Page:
Department of Revenue ex rel. People v. Steinkopf, 160 Ill. App. 3d 1008 (1987)

Sept. 8, 1987 · Illinois Appellate Court · 86—1216
160 Ill. App. 3d 1008

THE DEPARTMENT OF REVENUE ex rel. THE PEOPLE OF ILLINOIS, Plaintiff-Appellee, v. WILLIAM STEINKOPF, d/b/a Buffalo Grove T.V., Defendant-Appellant.

First District (2nd Division)


Opinion filed September 8, 1987.

*1010Terrance M. Jordan, of Chicago, for appellant.

Neil E Hartigan, Attorney General, of Springfield (Patricia Rosen, Assistant Attorney General, of Chicago, of counsel), for appellee.


delivered the opinion of the court:

The Department of Revenue of the State of Illinois (the State) filed suit against William Steinkopf (Steinkopf) to collect unpaid taxes he was alleged to owe pursuant to the Retailers’ Occupation Tax Act (ROTA). (Ill. Rev. Stat. 1983, ch. 120, par. 440 et seq.) The trial court found that Steinkopf’s retailers’ occupation tax (occupation tax) liability had not, as he had alleged, been discharged in bankruptcy. We affirm.

In 1979 Steinkopf purchased a business designated as “Buffalo Grove T.V.,” which was engaged in the sale of television sets and other electronic equipment at retail. As a retailer, Steinkopf was subject to the requirements of the ROTA, and, in compliance with the statute, he applied for and obtained a certificate of registration from the State. (Ill. Rev. Stat. 1979, ch. 120, par. 441a.) While operating Buffalo Grove T.V. from July 1979 through April 15, 1981, Steinkopf filed monthly tax returns with the State, but failed to make payments in full for the amounts of liability indicated thereon. The record indicates that the State subsequently sent him 12 notices of delinquency showing that he owed $11,713.28 in unpaid occupation taxes, with interest and penalties as of February 1986 amounting to $11,641.57, for a total debt of $23,354.85.

Because he was experiencing financial difficulties, Steinkopf filed a chapter 13 petition in bankruptcy on February 26, 1981, seeking relief pursuant to 11 U.S.C. sec. 1301 et seq. (1982) and listing the State of Illinois as a creditor with respect to the ROTA liability which he *1011had not paid. On January 20, 1982, the United States Bankruptcy Court for the Northern District of Illinois entered an order discharging Steinkopf’s debts pursuant to 11 U.S.C. sec. 1328(b)(1982). The State had not filed a claim, nor did it object to the discharge.

The State filed its complaint at law in August of 1982 seeking to collect the occupation tax debt. On November 30, 1982, without answering the complaint, Steinkopf filed a section 2 — 619 (Ill. Rev. Stat. 1985, ch. 110, par. 2 — 619) motion to dismiss, alleging that the debt was discharged in bankruptcy. On December 8, 1983, the trial court denied Steinkopf’s motion to dismiss and allowed him 45 days to answer the complaint. After failing to receive an answer within the 45-day period, the State, on April 5, 1983, filed a motion for a default judgment. Over one year later, on April 16, 1984, without either having filed an answer or having responded to the State’s motion for a default judgment, Steinkopf filed a section 2 — 615 (Ill. Rev. Stat. 1985, ch. 100, par. 2 — 615) motion to strike certain portions of the State’s complaint. On April 25, 1984, the trial court entered a default judgment against Steinkopf and struck his section 2 — 615 motion, noting that Steinkopf’s attorney failed to appear for argument thereon. On July 3, 1984, the trial court vacated the default judgment pursuant to Steinkopf’s motion requesting such relief.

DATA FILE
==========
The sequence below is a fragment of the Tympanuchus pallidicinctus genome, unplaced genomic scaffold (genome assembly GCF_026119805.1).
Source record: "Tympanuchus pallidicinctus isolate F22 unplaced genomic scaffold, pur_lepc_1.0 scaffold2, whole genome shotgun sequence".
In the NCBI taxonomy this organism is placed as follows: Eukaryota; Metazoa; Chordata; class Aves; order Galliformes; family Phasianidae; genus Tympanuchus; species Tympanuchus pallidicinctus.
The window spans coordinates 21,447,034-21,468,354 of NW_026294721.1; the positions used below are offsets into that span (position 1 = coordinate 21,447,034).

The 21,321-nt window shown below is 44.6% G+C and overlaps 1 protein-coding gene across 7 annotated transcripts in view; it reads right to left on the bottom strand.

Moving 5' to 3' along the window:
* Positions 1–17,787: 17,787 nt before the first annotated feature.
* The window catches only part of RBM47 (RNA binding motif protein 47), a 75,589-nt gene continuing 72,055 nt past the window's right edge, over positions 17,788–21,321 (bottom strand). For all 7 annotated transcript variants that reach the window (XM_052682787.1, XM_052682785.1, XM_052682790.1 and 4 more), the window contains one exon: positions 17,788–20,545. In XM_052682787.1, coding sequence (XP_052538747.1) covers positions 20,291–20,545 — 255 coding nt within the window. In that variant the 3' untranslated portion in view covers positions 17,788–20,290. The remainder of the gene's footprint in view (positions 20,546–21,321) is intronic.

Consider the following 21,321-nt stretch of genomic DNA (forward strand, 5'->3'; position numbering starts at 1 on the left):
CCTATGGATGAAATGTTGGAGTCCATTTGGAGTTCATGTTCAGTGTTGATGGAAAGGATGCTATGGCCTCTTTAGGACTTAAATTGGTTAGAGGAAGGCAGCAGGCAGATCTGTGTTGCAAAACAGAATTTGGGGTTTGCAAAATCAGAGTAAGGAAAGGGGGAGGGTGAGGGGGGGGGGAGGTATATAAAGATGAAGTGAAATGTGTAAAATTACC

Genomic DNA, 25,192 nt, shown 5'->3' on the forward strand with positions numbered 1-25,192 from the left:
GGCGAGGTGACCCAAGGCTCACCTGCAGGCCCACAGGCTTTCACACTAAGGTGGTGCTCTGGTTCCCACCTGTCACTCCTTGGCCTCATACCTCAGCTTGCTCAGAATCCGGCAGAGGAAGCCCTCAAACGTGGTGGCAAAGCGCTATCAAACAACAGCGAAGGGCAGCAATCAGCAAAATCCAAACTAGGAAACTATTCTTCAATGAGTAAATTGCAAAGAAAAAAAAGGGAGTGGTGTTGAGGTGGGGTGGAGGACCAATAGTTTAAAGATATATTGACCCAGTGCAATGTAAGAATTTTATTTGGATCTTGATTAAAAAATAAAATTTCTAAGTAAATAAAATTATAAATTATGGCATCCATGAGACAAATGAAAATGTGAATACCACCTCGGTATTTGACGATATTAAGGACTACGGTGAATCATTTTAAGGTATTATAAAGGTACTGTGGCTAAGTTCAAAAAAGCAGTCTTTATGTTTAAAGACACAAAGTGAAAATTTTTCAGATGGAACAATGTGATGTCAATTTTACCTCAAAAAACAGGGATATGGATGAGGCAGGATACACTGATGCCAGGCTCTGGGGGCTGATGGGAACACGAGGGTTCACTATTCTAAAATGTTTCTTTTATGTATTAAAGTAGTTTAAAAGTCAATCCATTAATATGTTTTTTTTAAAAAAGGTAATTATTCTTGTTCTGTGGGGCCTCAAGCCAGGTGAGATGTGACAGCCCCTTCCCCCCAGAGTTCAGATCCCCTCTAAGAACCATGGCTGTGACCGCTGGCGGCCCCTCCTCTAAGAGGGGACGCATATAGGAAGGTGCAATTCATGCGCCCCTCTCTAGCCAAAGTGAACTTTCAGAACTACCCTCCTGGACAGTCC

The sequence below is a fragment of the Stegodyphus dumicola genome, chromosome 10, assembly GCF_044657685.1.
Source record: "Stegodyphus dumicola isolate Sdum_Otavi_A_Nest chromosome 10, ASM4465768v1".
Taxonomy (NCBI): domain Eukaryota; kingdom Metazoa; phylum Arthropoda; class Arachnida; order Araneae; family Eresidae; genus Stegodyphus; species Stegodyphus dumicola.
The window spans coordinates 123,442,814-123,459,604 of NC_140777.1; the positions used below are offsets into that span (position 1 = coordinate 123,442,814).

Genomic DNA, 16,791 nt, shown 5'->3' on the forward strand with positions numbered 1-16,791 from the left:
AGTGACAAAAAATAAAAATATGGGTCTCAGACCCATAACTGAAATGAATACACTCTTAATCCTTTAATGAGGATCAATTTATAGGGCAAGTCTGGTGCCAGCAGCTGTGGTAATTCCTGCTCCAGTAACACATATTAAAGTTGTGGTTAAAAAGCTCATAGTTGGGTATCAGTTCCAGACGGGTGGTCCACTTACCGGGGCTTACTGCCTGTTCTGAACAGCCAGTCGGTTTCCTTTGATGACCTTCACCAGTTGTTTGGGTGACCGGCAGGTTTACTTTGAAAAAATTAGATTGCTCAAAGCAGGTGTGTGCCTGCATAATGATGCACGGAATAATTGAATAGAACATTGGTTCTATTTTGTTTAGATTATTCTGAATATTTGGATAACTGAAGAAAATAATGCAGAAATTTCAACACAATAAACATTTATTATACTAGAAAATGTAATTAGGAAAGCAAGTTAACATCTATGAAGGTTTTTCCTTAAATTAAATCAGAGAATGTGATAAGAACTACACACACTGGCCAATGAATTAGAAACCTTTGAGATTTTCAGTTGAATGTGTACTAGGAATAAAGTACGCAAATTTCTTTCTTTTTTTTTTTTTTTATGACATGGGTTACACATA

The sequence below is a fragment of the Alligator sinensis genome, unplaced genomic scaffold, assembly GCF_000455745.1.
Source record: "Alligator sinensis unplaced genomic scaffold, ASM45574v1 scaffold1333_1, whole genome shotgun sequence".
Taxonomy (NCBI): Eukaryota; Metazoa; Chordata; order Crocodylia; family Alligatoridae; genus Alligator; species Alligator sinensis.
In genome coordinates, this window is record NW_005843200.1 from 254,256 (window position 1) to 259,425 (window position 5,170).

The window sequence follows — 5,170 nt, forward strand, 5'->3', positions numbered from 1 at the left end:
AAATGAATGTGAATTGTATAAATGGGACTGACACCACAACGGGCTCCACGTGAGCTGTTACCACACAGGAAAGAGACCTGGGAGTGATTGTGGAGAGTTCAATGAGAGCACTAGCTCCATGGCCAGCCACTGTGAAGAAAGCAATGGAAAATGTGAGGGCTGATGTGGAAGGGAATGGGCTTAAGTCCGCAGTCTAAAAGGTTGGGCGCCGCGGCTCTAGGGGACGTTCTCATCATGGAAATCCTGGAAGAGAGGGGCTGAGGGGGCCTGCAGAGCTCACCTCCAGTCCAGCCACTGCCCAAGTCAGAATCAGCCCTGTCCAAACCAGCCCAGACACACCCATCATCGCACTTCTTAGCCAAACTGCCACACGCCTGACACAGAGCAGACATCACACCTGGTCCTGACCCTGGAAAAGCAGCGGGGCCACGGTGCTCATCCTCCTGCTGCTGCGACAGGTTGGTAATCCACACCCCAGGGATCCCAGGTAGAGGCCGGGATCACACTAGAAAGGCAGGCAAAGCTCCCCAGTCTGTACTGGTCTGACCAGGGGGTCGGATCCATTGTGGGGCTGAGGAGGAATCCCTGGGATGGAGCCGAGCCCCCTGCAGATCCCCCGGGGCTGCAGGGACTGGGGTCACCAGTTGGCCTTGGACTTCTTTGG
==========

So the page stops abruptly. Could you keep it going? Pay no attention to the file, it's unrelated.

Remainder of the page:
Finally, on August 8, 1984, Steinkopf filed his answer to the original complaint, interposing the affirmative defense that the State’s claim had been discharged in bankruptcy, and asserting a counterclaim alleging that the State wrongfully attached and applied against the ROTA debt $1,125 which Steinkopf contended he was entitled to receive as a tax refund. The State responded by filing a motion to strike Steinkopf’s affirmative defense and counterclaim. After considering his reply to the State’s motion, the trial court proceeded to strike Steinkopf’s affirmative defense and the counterclaim, finding that the occupation tax liability alleged to be owing was not dis-chargeable in bankruptcy.

On November 29, 1984, the case proceeded to trial; however, the record does not contain any transcript of the proceedings at the trial level. The record does specify, however, that on December 11, 1984, the circuit court judge, after trial and before judgment, ordered a mistrial due to a “substantial error *** made during the proceedings when the defendant’s request to consult with his counsel before testifying as an adverse witness was denied,” and that said error “totally impaired the ability of [the trial judge] to make a fair, impartial decision.” The case was subsequently transferred to the supervising judge of the tax section for reassignment to another judge for trial.